During thyroid surgery, the macroscopically intact recurrent laryngeal nerve (RLN) may cease to function, even though it is not transected. Traction, cautery, pressure, crush, or being tied in surrounding tissue are some causes of impaired function during surgery. Invisible RLN injuries (such as thermal, traction, compression, contusion, or pressure) are not detected by the surgeon’s eye; only a functional assessment of the RLN with intraoperative nerve monitoring (IONM) can detect such insults. With the application of IONM, we appreciate that traction is the major cause of RLN injury during thyroid surgery.

Intraoperative Neural Injury Management: Neuropraxic Non- transection Injury / G. Dionigi, G.W. Randolph, M. Per - In: The Recurrent and Superior Laryngeal Nerves / [a cura di] G.W. Randolph. - [s.l] : Springer, 2016. - ISBN 978-3-319-27725-7. - pp. 239-252 [10.1007/978-3-319-27727-1_20]

Intraoperative Neural Injury Management: Neuropraxic Non- transection Injury

G. Dionigi;
2016

Abstract

During thyroid surgery, the macroscopically intact recurrent laryngeal nerve (RLN) may cease to function, even though it is not transected. Traction, cautery, pressure, crush, or being tied in surrounding tissue are some causes of impaired function during surgery. Invisible RLN injuries (such as thermal, traction, compression, contusion, or pressure) are not detected by the surgeon’s eye; only a functional assessment of the RLN with intraoperative nerve monitoring (IONM) can detect such insults. With the application of IONM, we appreciate that traction is the major cause of RLN injury during thyroid surgery.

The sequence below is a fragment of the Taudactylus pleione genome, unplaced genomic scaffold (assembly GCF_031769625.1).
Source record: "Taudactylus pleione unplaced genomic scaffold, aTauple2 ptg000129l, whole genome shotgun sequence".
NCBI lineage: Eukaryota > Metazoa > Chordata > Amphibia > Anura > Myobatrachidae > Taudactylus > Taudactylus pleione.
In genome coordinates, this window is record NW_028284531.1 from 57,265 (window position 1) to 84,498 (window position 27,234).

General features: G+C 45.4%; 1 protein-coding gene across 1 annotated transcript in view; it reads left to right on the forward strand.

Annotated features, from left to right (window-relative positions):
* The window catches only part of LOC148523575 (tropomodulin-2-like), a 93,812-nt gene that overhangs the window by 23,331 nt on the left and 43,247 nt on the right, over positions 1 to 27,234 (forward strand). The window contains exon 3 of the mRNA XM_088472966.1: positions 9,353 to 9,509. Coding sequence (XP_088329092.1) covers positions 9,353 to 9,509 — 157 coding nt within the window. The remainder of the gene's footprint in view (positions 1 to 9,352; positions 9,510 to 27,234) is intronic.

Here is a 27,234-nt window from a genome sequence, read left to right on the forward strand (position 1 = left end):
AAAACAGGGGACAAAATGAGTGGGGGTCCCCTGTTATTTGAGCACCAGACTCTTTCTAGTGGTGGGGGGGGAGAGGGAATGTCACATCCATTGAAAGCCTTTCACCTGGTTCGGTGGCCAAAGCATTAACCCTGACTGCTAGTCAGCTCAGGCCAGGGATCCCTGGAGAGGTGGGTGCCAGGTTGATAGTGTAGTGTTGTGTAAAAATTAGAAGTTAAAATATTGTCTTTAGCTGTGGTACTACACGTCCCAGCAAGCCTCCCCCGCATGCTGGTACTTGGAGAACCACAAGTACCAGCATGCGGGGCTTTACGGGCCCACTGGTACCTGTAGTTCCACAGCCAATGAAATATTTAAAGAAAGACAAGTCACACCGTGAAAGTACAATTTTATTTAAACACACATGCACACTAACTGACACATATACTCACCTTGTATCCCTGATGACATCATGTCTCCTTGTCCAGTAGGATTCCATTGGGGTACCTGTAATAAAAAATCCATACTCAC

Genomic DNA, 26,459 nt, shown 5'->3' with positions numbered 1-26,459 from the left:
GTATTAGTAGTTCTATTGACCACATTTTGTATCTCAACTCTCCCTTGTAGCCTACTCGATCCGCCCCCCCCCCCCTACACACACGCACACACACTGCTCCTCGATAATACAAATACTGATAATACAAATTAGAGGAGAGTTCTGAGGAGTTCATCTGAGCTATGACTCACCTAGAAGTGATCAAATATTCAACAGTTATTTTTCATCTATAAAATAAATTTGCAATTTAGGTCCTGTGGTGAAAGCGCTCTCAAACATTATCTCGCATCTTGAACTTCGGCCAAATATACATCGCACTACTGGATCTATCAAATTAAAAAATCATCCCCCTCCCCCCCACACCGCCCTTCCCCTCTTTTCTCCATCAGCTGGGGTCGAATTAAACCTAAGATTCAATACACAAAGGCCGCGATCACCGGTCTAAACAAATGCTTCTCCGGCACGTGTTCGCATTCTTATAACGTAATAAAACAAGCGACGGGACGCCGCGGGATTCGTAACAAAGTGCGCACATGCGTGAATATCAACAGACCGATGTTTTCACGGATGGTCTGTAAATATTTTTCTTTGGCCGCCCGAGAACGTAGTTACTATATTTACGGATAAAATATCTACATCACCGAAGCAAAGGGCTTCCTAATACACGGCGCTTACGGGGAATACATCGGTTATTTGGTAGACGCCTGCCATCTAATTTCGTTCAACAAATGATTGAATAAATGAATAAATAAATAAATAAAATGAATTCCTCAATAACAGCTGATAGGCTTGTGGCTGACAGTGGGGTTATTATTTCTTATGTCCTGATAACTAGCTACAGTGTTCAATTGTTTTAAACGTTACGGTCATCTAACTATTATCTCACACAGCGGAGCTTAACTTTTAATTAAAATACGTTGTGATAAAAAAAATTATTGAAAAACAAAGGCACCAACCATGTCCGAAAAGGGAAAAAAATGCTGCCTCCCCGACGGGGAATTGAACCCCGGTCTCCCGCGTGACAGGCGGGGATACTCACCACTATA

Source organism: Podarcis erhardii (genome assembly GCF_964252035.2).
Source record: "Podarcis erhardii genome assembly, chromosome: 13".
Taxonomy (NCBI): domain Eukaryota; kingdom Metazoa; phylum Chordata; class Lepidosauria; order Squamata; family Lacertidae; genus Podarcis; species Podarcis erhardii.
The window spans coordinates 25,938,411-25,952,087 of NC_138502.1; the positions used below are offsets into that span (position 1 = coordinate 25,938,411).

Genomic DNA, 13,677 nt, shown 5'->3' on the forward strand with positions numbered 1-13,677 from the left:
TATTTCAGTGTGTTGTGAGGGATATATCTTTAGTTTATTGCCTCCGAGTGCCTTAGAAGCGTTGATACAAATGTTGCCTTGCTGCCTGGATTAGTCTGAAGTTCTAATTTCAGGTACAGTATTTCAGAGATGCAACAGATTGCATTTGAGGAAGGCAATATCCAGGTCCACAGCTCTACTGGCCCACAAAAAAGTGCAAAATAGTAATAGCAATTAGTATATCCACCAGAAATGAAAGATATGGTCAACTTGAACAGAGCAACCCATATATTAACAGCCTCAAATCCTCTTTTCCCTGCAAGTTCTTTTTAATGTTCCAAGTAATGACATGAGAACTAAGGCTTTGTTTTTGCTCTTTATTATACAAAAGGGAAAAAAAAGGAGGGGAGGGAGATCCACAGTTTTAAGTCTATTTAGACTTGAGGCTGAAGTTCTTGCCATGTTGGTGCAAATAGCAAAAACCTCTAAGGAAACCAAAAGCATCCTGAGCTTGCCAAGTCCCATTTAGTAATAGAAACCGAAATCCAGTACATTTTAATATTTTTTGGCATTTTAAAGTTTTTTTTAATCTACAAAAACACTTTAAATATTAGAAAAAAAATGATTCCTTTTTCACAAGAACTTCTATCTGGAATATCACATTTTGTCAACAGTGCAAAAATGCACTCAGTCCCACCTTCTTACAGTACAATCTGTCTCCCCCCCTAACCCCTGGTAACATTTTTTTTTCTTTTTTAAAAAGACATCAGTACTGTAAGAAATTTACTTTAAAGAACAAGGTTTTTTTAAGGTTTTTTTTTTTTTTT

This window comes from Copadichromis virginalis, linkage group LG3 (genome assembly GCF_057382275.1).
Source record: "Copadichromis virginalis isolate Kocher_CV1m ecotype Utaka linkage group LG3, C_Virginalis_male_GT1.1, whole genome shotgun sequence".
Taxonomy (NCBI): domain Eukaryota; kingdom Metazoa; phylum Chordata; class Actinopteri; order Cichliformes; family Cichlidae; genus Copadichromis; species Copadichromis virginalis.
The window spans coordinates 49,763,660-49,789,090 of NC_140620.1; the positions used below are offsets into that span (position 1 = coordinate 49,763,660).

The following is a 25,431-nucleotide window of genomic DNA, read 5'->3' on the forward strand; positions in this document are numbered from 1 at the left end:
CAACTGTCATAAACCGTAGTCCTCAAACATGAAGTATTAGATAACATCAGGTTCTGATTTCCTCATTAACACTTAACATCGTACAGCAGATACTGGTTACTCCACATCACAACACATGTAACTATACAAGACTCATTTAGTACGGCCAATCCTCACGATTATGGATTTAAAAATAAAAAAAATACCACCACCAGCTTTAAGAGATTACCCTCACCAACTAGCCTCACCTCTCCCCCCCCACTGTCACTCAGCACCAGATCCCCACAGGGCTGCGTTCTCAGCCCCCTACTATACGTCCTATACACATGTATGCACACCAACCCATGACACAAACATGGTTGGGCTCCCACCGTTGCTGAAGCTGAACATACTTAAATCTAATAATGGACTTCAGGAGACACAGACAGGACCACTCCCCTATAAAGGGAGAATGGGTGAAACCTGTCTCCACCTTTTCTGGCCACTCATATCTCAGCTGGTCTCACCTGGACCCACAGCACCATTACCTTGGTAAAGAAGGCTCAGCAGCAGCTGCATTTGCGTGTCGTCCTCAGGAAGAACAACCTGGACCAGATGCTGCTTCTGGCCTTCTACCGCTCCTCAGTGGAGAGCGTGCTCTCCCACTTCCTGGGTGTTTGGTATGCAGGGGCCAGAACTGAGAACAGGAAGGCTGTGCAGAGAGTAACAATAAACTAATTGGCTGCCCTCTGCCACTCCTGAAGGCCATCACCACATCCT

Intraoperative corticosteroids ; Management ; Mechanism of injury ; Neurobiology ; Neuromonitoring; Neurophysiology ; Recurrent laryngeal nerve ; Superior laryngeal nerve
Settore MED/18 - Chirurgia Generale
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Utilizza questo identificativo per citare o creare un link a questo documento: https://hdl.handle.net/2434/883448
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